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California’s flightless duck Chendytes and our coastal lagoons, with Professor David Jacobs – Evening Meeting Reminder: Tuesday, 3 March, 7:30 p.m.

February 28, 2020

What is natural on our California Coast? How did the human-caused extinction of the flightless duck Chendytes lawi* change the ecology of our coast? What is the history of our small coastal lagoons, such as Malibu Lagoon: their hydrologic function, their endangered species, their potential for restoration?

It is well-known from the La Brea Tar Pits that not very long ago there were many different organisms in Los Angeles that are now gone, and consequently that there was a very different ecology.  What is less well-known is that human activity significantly impacted the marine realm over these last few millennia, changing the players in our local Marine fauna.  David will develop arguments relating to this theme centered around the extinction – about three thousand years ago – of California’s large flightless marine duck, Chendytes lawi.

We will then focus on the intriguing nature and function of our understudied coastal lagoons, which provide critical habitat for local endangered species.  Even the smallest of these systems provide services and merit our attention, and there are many opportunities to mitigate human impacts on these systems.

David Jacobs is a UCLA professor with a background in biology and geology.  He and members of his lab are interested in recent geologic, climate and anthropogenic processes and their influence on coastal landscape and biological evolution.  Much of this work seeks to understand the past in order to better preserve our environment and biodiversity. At UCLA Dave is a member of the Ecology and Evolutionary Biology Department, the Earth Planetary and Space Science Department, and The Institute of the Environment and Sustainability.

Flightless Sea Duck Chendytes lawi
(Apokryltaros at English Wikipedia)

*The flightless sea duck Chendytes lawi, originally thought to be related to mergansers but now recognized as related to the Anas genus of dabbling ducks (Mallard, etc.), disappeared about 2500 years ago. The duck had lived on the channel islands as early as 11,000 years ago and on the mainland 8,500 years ago. Humans exploited it for over 8000 years and eventually caused its extinction. This lengthy period of human exploitation has important implications concerning other North American Pleistocene megafauna extinctions. (From the abstract of a PNAS 2008 paper.) Also: Wikipedia article.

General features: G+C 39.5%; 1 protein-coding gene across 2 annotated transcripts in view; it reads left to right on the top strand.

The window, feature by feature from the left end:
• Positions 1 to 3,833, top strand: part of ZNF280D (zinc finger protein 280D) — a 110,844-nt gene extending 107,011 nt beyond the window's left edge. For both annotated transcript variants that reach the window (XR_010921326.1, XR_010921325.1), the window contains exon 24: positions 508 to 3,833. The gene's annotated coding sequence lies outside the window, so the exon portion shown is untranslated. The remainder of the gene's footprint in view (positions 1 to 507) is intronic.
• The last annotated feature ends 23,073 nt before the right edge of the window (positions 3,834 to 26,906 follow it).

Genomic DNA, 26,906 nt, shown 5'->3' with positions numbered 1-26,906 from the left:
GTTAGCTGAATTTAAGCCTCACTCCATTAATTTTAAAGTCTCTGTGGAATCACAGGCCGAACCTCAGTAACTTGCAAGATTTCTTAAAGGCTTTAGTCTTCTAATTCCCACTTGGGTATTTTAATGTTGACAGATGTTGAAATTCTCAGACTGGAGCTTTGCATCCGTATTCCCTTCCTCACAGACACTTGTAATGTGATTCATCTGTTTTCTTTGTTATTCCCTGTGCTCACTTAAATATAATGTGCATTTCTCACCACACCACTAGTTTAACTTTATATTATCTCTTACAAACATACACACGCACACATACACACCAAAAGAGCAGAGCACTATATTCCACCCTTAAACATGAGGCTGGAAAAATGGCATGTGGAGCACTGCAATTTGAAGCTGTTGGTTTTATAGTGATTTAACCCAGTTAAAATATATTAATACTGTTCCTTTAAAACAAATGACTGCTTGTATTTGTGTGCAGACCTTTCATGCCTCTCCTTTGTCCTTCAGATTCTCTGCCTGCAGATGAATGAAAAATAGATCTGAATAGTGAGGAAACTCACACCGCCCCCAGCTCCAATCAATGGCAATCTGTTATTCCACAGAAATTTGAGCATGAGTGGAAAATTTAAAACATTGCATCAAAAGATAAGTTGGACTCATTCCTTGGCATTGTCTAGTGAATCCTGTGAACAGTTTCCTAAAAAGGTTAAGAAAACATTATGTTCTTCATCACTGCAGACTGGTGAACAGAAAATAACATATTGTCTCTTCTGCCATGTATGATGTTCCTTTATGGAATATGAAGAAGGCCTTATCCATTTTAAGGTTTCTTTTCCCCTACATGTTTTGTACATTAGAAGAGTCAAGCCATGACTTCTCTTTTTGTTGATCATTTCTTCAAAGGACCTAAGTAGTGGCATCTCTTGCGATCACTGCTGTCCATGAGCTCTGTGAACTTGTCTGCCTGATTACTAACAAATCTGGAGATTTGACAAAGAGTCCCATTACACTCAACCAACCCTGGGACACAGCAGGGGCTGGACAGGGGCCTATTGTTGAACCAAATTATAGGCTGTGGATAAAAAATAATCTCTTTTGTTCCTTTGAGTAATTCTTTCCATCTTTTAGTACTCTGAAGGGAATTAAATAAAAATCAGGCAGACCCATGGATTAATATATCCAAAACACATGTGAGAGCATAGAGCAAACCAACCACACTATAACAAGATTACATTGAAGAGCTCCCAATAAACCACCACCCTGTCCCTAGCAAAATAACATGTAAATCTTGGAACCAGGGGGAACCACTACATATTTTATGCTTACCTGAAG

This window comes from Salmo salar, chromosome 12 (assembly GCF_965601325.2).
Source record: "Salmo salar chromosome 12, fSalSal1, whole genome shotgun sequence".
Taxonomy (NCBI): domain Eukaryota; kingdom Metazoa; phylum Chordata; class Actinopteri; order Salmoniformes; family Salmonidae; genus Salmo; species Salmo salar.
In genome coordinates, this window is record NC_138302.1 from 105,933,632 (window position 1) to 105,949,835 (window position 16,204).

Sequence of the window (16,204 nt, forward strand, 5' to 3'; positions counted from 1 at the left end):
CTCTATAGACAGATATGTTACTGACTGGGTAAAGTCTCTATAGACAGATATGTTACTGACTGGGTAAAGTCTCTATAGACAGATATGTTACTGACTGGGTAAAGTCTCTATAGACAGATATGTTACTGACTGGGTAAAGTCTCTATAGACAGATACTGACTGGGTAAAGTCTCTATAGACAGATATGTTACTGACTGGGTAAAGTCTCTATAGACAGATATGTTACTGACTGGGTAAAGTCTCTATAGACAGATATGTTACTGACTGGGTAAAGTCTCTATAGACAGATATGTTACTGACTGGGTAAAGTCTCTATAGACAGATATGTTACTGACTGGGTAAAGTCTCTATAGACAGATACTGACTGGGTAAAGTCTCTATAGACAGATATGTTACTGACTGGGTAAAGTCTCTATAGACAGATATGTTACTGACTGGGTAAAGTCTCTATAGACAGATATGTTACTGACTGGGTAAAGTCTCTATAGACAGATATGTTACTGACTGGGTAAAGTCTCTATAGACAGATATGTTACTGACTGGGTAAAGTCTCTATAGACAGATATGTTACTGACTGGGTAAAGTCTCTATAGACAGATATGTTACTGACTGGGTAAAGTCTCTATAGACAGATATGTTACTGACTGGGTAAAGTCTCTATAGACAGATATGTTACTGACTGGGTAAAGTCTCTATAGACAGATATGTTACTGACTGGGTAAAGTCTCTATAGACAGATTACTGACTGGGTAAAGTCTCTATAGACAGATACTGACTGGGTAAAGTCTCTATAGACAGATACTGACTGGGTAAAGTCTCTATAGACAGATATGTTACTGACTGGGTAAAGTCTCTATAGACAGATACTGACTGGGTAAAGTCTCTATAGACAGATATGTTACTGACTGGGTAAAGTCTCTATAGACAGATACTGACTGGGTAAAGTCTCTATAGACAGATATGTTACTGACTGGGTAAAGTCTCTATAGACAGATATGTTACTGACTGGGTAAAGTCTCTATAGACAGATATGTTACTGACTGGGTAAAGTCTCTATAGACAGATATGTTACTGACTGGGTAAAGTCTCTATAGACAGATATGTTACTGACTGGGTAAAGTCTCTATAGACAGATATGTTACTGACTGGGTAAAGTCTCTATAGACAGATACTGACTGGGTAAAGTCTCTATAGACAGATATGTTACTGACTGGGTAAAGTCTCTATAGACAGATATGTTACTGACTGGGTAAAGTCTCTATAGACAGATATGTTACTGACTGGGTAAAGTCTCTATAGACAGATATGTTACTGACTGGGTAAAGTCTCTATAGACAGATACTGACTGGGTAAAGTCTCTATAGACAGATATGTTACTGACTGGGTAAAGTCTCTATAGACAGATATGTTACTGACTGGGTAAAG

Article: Mitogenomics supports an unexpected taxonomic relationship for the extinct diving duck Chendytes lawi and definitively places the extinct Labrador Duck. Buckner, J.C.; Ellingson, R.; Gold, D.A.; Jones, T.L.; Jacobs, D.K.

Our meetings are at Christine Emerson Reed Park, 1133 7th Street. (between 7th St. & Lincoln Blvd., California Ave. & Wilshire Blvd.), Santa Monica. Previously known as Lincoln Park. If coming from outside Santa Monica, exit the #10 Fwy at Lincoln Blvd., turn north and drive 5 blocks north to Wilshire Blvd.

Link to Google Map

Meeting Room: Mid-park in Joslyn Hall, accessible from Lincoln Blvd, California Ave. and 7th St.  Its glass wall faces north towards St. Monica Church on California St. If you’re walking from Lincoln Blvd., it’s located directly behind (west) of the large Miles Playhouse building. Not accessible directly from Wilshire Blvd.

Meetings begin at 7:30 sharp with a little business, and then our main presentation. Refreshments are served afterward. Please leave your coyote at home, however much they whine to come.

Parking: The entire block between Wilshire Blvd. and California Ave, 7th St. and Lincoln Blvd., on the sides closest to the park, is metered. $2/hour meter enforcement (except on Wilshire) ends at 6PM, so free parking for the meeting! However, the local natives are engaged in a survival-of-the-fittest scramble for free parking, so the after-6pm free parking spaces disappear quickly.  We suggest that you arrive no later than 7:15 pm.

If all those spaces are filled, we found free parking as follows:
California Ave. between 6th and 7th
9th St. north of Wilshire Blvd.
10th St. north of California Ave.
Washington Ave. (next street north of and parallel to California)

If that fails, go south of Wilshire, not north of the park, as resident-only permit parking zones abound to the north. The east side of Lincoln Blvd. across from the park is by permit parking only. Spaces are more available on 7th St. or Lincoln south of Wilshire. Some of those are “until 9PM” meters also. You may need a flashlight to read & operate the meter. Wherever you park, please read parking signs carefully and avoid a big fat $40+ parking ticket.   [Chuck Almdale]

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